It is slightly risky, very easy to get, and helps students stay awake for hours at a time. Many students are using a prescription drug, Adderall, to write papers or cram for exams without getting tired. The trend is popular at schools throughout the country.
Adderall is used to treat attention deficit hyperactivity disorder. The stimulant is a combination of the salts amphetamine and dextroamphetamine. Shire Pharmaceuticals Group, which created Adderall, describes it as “a modulator that balances neurotransmitters in areas of the brain that control our ability to focus and pay attention to tasks.” It improves attention span and decreases distractibility in ADHD patients.
“It helps you focus,” said Tom, a freshman who did not want to give his last name and admitted he takes Adderall when he has “an intense test or a lot of work.”
“You can stay up for 36 hours and not feel tired,” he said.
There are two types of the drug: Adderall, an immediate reaction tablet, and Adderall XR, an extended release capsule. Students get the drug from other students with Adderall prescriptions. Both types are available in milligrams.
“Ten milligrams is usually $2 and the price increases by the amount,” Tom said.
The amounts range from 5 to 30 milligrams. Tablets are either swallowed whole or crushed and snorted. Capsules can be swallowed with or without food.
Side effects, according to Shire, include insomnia, decreased appetite and abdominal pain. The Food and Drug Administration lists decreased growth, weight loss, headache, dry mouth and agitation as additional reactions. Tom experienced two side effects: weight loss and agitation.
“I have lost a lot of weight,” he said. “Your teeth clench and your legs shake a lot.”
The National Library of Medicine reported on its Web site that “tolerance may develop with long-term or excessive use, making the drug less effective.”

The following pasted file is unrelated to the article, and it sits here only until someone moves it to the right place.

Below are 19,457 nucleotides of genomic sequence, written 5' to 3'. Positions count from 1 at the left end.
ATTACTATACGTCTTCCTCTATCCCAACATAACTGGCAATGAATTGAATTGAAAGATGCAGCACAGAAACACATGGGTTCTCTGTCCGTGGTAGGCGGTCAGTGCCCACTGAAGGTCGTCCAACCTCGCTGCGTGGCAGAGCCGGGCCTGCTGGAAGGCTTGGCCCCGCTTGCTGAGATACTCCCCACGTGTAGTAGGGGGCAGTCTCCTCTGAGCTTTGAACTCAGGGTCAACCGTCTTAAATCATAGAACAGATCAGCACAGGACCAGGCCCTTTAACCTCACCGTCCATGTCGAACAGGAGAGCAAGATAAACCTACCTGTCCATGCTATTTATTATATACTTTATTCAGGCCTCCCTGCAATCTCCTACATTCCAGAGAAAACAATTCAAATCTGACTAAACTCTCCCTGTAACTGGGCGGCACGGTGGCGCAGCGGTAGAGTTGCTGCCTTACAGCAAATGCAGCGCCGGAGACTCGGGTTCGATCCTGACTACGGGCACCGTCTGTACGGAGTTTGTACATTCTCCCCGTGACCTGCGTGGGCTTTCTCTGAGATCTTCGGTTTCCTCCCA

Tom also said Adderall is “very easy” to find on campus.
“Brian,” a freshman who wished to remain anonymous, agreed.
“I haven’t heard of a lot of people selling it; most people just get it prescribed,” Brian said. “However, if students talk to enough people, I don’t think they’ll have a very hard time finding some.” Brian also said most students “only use it for studying.”
Tom uses the drug recreationally as well but said: “Everyone that I know who uses it uses it for tests studying and writing papers.”
Adderall was originally marketed under the name Obetrol as a treatment for ADHD and obesity. Besides ADHD, it is currently used to treat narcolepsy. Adderall gained FDA approval in 1996 and is prescribed to children three and older. Adderall XR was approved in 2001 and is for children ages 6 and older. Last August, the FDA approved adult use of the capsules, which were previously only prescribed to children.
“Rachel,” a freshman, took Adderall for the first time when she had a paper due the next day. Like Tom, she said the ability to focus is the greatest benefit.
“I took it when I started to get tired and stayed up the whole night,” she said.
Adderall allowed her to concentrate for six or seven hours straight. She got a tablet from another student and said she would take it again if she needed it.
Last month, Canada suspended sales of Adderall XR, the only form of the drug sold in the country, due to 20 sudden deaths – heart-related and strokes – in adults and children taking recommended doses. None of the deaths occurred in Canada. Twelve occurred in American males, ages 7 to 16, taking either the tablet or capsule between 2000 and 2003. Adderall XR is still being prescribed in the United States. The FDA is unsure if Adderall or Adderall XR caused deaths since some patients had heart problems or were taking other medications.
Shire’s U.S. corporate headquarters are in Wayne, Pa.
“In 2004 alone, more than 2 million patients in the U.S. used Adderall or Adderall XR to help manage their ADHD symptoms,” according to Shire’s Web site. The number of people who misuse the drug is unknown.
Stephanie Young can be reached at firstname.lastname@example.org.